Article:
In case you ever needed an excuse to go to that concert, play or art installation – you’ve now got it! Dr. Dacher Keltner, the co-founder and director of UC Berkeley’s Greater Good Science Center explains that the power of awe has long-lasting and far-reaching consequences. Whether music, drama, nature, religion or art gives you that feeling of awe – the awe itself can be transformative.
How does awe help us? Research has shown that having a sense of awe can improve positive social behavior because it makes people feel that they are part of something larger than themselves. Awe can help us to reduce stress and anxiety. It can also be associated with creativity and curiosity.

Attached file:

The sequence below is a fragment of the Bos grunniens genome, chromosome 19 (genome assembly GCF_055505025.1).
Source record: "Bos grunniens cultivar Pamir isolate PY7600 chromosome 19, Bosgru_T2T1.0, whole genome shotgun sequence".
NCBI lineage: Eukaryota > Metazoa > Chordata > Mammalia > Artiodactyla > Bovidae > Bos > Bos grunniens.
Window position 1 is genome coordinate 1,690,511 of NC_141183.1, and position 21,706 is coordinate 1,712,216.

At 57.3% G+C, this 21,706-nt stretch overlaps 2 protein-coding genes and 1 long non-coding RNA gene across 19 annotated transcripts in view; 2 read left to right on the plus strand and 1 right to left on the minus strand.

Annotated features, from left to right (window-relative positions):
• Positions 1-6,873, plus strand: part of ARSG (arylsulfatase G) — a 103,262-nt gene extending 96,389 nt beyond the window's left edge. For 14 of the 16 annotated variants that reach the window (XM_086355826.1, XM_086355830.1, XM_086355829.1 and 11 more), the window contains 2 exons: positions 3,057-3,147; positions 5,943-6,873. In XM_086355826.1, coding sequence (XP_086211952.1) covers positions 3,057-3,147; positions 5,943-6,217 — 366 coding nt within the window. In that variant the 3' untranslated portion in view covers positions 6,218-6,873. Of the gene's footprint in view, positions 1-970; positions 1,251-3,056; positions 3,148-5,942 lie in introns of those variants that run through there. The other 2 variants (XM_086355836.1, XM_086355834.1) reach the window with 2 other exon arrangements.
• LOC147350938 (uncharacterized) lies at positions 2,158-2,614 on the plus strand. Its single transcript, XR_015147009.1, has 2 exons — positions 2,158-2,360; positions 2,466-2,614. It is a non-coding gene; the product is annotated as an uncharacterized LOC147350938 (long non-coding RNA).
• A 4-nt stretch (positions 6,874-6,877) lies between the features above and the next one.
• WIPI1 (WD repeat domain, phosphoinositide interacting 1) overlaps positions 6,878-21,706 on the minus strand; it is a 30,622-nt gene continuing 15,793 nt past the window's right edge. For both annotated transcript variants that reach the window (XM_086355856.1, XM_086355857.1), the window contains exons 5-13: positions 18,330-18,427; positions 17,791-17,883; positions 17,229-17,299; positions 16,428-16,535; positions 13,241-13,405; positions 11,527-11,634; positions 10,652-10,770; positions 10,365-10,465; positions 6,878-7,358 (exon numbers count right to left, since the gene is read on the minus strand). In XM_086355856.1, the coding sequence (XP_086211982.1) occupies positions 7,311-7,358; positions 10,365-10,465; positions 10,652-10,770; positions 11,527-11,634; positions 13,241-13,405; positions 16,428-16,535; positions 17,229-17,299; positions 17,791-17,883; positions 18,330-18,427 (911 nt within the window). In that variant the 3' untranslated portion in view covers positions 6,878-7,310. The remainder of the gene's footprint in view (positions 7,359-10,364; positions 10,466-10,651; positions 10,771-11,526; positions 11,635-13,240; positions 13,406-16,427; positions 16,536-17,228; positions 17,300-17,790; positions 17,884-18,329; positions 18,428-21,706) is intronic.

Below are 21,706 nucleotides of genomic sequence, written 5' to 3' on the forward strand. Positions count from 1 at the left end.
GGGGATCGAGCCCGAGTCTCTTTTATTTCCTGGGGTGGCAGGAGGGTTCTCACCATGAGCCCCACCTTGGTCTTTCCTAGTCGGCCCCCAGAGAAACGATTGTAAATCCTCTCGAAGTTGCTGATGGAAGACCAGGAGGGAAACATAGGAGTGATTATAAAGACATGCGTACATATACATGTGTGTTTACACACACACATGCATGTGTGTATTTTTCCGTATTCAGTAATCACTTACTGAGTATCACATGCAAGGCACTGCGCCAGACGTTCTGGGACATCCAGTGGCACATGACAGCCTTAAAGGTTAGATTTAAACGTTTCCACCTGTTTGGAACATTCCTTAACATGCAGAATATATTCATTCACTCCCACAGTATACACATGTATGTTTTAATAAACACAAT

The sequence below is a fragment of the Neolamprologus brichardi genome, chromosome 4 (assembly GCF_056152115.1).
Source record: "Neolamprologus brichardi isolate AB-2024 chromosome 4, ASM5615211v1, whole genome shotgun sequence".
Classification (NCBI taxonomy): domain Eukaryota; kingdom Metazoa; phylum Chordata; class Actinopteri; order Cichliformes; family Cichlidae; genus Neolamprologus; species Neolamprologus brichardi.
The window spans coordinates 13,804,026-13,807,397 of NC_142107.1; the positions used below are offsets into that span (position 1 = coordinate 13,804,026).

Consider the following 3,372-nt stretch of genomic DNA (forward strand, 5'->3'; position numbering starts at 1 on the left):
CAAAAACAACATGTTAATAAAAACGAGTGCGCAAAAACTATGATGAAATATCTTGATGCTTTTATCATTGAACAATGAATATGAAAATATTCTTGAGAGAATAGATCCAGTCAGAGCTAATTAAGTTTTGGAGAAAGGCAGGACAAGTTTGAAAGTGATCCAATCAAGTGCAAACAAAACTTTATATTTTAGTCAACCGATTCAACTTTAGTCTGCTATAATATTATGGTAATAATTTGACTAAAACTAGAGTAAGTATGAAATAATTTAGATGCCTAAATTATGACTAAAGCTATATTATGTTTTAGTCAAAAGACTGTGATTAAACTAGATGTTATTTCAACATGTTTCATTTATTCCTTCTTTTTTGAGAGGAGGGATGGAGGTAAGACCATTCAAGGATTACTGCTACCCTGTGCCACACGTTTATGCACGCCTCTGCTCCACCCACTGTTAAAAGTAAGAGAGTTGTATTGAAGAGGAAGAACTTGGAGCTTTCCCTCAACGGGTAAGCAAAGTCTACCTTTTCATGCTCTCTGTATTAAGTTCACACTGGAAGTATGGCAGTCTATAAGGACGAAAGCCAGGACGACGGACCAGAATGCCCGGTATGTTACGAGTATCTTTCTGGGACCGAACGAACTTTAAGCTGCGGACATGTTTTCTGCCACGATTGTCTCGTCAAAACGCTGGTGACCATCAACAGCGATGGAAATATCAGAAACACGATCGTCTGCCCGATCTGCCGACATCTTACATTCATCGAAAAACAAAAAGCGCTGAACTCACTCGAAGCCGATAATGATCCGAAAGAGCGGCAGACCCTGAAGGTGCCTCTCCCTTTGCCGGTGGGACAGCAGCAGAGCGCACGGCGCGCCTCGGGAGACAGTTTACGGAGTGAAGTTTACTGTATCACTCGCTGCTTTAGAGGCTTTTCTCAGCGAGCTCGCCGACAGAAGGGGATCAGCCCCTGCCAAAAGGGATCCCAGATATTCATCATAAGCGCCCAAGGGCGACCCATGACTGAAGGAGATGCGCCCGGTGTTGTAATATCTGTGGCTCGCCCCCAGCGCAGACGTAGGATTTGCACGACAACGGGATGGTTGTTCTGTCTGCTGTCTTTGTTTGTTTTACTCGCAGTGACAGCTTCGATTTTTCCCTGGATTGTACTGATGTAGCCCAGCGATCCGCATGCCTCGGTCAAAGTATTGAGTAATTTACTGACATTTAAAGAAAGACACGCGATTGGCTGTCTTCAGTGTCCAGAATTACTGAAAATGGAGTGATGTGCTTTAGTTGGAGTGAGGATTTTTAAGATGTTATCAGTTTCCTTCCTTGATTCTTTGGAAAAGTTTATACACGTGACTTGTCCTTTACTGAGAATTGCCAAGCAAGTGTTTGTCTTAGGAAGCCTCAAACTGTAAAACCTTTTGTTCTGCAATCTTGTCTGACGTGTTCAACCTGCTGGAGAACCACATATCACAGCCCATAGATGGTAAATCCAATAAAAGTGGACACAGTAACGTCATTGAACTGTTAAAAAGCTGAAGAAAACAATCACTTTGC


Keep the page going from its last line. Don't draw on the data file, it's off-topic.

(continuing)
The good news, for those who can’t afford to go to expensive venues to pursue wonder and awe, is that Keltner explains that awe can be cultivated in many ways. As he explains, “I think one of the promises of our digital lives is (having access to) more aesthetic awe, and getting you to artists that you wouldn’t ordinarily find in a museum.” Slowing down, taking a walk outside, putting your phone down and relaxing are all ways to try to bring more awe into your life.